IMF Director: 10 Central Banks ‘Crossing the Finish Line’ on CBDC

The International Monetary Fund (IMF) is working on a worldwide central bank digital currency (CBDC) infrastructure.

That platform would allow for interoperability of CBDC settlements and avoid their underutilization, IMF Managing Director Kristalina Georgieva said during a conference in Rabat, Morocco.

“We are working on a principle of interoperability,” said Georgieva, whose comments were reported Monday (June 19) by Bloomberg News.

This concept would employ a shared infrastructure that would avoid so-called “settlement blocks,” the “last thing we want,” Georgieva added.

She noted that there are 10 central banks that are “already crossing the finish line” on issuing a national digital currency, but said there is “a lot that is still not decided” when it comes to CBDC organization and regulations.

“We will pursue relentlessly together” the development of national digital currencies, Georgieva told conference-goers.

Her comments come as a number of organizations explore the potential of CBDC. For example, as PYMNTS wrote last month, the central banks of more than 100 countries are exploring what their own CBDC might look like. And each of the G7 economies has moved from the research stage of a CBDC to the development phase or has begun running concrete pilots.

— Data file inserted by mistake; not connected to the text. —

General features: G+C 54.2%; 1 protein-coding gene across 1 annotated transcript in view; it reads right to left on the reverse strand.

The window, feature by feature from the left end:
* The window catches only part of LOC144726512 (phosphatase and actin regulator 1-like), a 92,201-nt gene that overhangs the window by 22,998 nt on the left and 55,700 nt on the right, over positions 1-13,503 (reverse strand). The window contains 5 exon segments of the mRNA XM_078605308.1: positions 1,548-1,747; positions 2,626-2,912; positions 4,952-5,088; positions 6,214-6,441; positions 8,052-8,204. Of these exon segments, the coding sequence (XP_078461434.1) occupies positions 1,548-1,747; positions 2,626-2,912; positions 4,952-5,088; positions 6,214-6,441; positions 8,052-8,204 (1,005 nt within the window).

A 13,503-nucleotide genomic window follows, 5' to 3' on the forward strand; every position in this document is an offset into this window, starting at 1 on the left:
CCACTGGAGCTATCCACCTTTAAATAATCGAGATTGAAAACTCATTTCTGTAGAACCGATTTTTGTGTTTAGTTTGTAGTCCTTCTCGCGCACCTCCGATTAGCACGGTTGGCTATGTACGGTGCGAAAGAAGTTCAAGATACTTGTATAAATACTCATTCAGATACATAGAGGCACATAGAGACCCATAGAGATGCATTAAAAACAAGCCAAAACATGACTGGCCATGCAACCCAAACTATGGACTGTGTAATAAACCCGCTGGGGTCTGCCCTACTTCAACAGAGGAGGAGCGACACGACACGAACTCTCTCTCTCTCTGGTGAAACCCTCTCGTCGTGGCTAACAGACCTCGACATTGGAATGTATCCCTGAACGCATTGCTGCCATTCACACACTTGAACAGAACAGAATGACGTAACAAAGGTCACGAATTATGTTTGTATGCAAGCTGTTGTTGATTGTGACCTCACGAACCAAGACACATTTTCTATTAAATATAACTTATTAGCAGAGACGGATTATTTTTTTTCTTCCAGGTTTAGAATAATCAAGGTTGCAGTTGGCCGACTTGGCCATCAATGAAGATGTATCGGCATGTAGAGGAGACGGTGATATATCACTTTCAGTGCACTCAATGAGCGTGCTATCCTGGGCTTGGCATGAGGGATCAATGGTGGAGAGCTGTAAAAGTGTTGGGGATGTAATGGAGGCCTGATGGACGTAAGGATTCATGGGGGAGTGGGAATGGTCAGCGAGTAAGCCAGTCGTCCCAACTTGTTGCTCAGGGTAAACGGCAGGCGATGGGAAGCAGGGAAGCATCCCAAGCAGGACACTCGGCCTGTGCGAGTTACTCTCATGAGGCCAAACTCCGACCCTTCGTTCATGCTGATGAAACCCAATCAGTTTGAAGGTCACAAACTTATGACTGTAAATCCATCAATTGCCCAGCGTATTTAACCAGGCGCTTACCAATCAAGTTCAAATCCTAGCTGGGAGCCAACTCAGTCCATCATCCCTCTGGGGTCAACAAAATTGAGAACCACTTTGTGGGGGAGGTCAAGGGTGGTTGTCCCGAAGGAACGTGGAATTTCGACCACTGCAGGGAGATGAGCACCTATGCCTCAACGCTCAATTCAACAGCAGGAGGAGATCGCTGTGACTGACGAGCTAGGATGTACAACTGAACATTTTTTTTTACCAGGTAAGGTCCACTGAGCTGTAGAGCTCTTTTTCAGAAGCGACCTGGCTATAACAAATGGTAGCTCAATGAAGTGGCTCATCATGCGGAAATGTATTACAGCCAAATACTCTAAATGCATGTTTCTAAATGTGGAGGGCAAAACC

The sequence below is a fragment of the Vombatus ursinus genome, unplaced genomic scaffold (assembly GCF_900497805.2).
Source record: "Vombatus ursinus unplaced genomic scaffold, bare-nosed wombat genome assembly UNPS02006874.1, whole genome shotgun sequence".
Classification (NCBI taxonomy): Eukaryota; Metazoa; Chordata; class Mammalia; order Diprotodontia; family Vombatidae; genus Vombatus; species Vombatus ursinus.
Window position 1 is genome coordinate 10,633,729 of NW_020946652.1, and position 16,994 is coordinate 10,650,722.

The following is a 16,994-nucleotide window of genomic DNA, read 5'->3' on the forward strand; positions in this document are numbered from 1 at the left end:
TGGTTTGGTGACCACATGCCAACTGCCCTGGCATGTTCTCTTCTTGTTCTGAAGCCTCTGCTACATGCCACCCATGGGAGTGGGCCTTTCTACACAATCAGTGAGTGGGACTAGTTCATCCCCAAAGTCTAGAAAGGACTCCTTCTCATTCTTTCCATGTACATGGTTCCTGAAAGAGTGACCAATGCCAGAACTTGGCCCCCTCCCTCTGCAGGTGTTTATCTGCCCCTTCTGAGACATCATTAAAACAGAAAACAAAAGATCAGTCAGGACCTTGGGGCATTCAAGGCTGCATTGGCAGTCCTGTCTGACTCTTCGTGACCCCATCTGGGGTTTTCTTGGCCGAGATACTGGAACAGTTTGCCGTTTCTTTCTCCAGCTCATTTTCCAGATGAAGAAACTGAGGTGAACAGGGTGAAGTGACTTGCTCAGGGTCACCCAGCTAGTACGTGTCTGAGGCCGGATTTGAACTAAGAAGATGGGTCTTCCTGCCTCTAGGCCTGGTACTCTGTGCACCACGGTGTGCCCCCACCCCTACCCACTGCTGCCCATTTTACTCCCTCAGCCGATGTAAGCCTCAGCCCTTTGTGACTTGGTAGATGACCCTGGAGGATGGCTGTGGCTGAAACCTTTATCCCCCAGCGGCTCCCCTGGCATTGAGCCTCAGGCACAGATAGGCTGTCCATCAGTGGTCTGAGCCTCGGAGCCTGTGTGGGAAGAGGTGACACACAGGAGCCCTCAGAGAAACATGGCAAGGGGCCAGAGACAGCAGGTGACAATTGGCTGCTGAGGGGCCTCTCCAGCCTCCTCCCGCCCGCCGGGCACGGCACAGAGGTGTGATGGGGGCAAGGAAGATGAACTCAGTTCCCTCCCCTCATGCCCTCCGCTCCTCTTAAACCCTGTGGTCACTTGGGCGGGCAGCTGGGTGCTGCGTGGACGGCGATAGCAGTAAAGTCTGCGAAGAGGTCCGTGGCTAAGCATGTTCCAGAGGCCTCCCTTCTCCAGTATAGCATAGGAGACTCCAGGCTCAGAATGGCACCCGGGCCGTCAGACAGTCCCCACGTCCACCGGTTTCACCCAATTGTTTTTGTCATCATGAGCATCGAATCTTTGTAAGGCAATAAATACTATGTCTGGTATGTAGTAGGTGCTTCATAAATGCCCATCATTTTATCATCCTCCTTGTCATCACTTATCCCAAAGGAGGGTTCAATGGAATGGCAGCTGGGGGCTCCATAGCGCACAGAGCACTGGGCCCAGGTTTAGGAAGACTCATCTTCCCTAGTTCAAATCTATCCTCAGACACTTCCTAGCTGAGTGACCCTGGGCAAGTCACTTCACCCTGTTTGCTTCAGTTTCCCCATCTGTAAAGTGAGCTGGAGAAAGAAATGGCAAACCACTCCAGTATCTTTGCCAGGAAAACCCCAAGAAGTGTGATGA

The Bank of International Settlements and a working group of central banks believe that the introduction of a CBDC in their respective jurisdictions could offer an innovative opportunity for the monetary system, and that the launch of a retail CBDC in particular, compared to a wholesale vehicle, could “rest primarily” on the future role of central bank issued money as a “public good.”

But to get past development or piloting digital payment vehicles, the participating banks admit the need to invest more in design decisions as they relate to technology, end user preferences and business models, within a final-decision-agnostic testing environment.

“That’s because, ultimately, CBDC issuance and design are sovereign decisions for relevant authorities based on their assessments coming out of the contemporary testing process, taken together with each individual jurisdiction’s own circumstances,” PYMNTS wrote.

That report also noted that the reality of a retail CBDC is a near-future innovation, not something that will be rolled out in the immediate future.

“I think this is at least five-plus years away from where we are today,” Catherine Gu, head of CBDC and protocols at Visa, told PYMNTS’ Karen Webster in May.